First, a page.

Emil Voráč

* 1961

  • "I decided, right after Russia invaded Ukraine, to go to the Slovak-Ukrainian border. Just after the invasion, I left with two friends to see what the situation was like there, on the border. And there we noticed a double standard just towards the Roma refugees. I was very sorry about that. I went there with a nine-seater van and decided to bring a family of at least six people to the Czech Republic. And a kind of homeless family. There were families who waited two to four days before they were checked in. When it was their turn, they would send them aside and let the ethnic Ukrainians in, but not the Roma. And when they got across the border and were in Slovakia, People in Need [Czech NGO, trans.] were providing buses. And I was terribly surprised, because the ethnic Ukrainians, for example, expressed their displeasure that the Roma should join them on the bus, and they were simply obliged. So they [the Roma] waited there for another two, three or four days."

  • "I remember when I was already starting my military service, today I'm about 41 years out of the army, but I remember it, so I soon found that R [the letter R] in my file, a marking. And I was asked why I wasn't a member of the Communist Party, and I proudly said I would never be there. And then for half a year in that army I suffered precisely because I refused to join the Communist Party. So I had that experience too. And the R surprised me there. I didn't think much of it, but it was my friend, a non-Roma, who pointed it out to me. He said, 'Look, they really register you here like a gypsy.'"

  • "I've been through a lot at school too... I'll tell you a story. Once at school, and it was for fun, my friends took the laces out of my slippers. And I was chasing them down the corridor to give me back the shoelaces. And the teacher stopped us, she was called a comrade teacher at that time, and she asked what we were doing running around in the corridor? And she was holding me by my shoulder. I said that the boys had taken my shoelaces and that I wanted her to give them back to me. And she said very loudly, so that everyone could really hear, 'Tell me, Voráč, when did the gypsies have shoelaces? Don't make excuses that they took your shoelaces.' The boys and everybody in the corridor had a great fun about it, but I was very traumatised because the laughing from my friends didn't stop. Even the next day when I came to school, everybody was pointing at me. Gypsies, you have no shoelaces! And they were laughing. It wasn't those kids' fault, we didn't stop being friends. But I was so upset that I didn't go to school for a week after that."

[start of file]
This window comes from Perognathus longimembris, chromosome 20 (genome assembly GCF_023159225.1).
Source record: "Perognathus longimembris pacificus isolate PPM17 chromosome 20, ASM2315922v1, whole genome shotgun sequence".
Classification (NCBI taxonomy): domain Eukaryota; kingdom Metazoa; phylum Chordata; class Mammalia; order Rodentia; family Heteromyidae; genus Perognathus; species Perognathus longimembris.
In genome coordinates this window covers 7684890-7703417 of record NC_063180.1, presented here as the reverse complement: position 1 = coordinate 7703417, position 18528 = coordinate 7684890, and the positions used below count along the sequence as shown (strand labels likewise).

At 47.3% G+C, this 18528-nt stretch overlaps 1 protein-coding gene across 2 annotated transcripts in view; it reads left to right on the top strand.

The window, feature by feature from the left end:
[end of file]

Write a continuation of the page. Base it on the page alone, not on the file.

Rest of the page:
• Full recordings
  • 1

    Praha, 30.07.2022

    duration: 02:21:42
    media recorded in project Stories of 20th Century
Full recordings are available only for logged users.

I was surprised that during communism the personnel department registered us Roma under the letter R

Emil Voráč in 2022
Emil Voráč in 2022
photo: Post Bellum

Emil Voráč was born on 25 March 1961 in Karlovy Vary into a family of Romani people who immigrated to the Czech Republic from Slovakia just after the war. He spent his childhood in the Karlovy Vary region and went to school in Chodov near Karlovy Vary. He came from a large family - his mother had nine siblings and he was one of five children. From childhood he had a desire to be a famous musician or singer, and he even beat Dalibor Janda [a pop singer, trans.] in a singing competition. He wanted to work in Amati Kraslice, but he trained as a tractor mechanician and an agricultural machinery repairman. During his military service he found out that citizens of Roma origin were listed in a special register marked by the letter R during communism, which he verified after the revolution. In 1989 he was on the strike committee, after the Velvet Revolution he founded the Roma Club of Interpersonal Relations and studied the subject of social work in the milieu of ethnic minorities at the Evangelical Academy in Prague. In 2001, he founded the Khamoro society, which has been helping people from excluded localities in the Karlovy Vary Region for a long time and is also involved in commemorating the Romani Holocaust. Although being a Roma, he learned Romani as an adult from Roma people and now uses it as his second language. Emil Voráč fights against violence, injustice, racism and xenophobia and organises demonstrations. At one of them he welcomed the architect Osamu Okamura. Currently (2022) Emil Voráč and Khamoro are helping Roma refugees from Ukraine.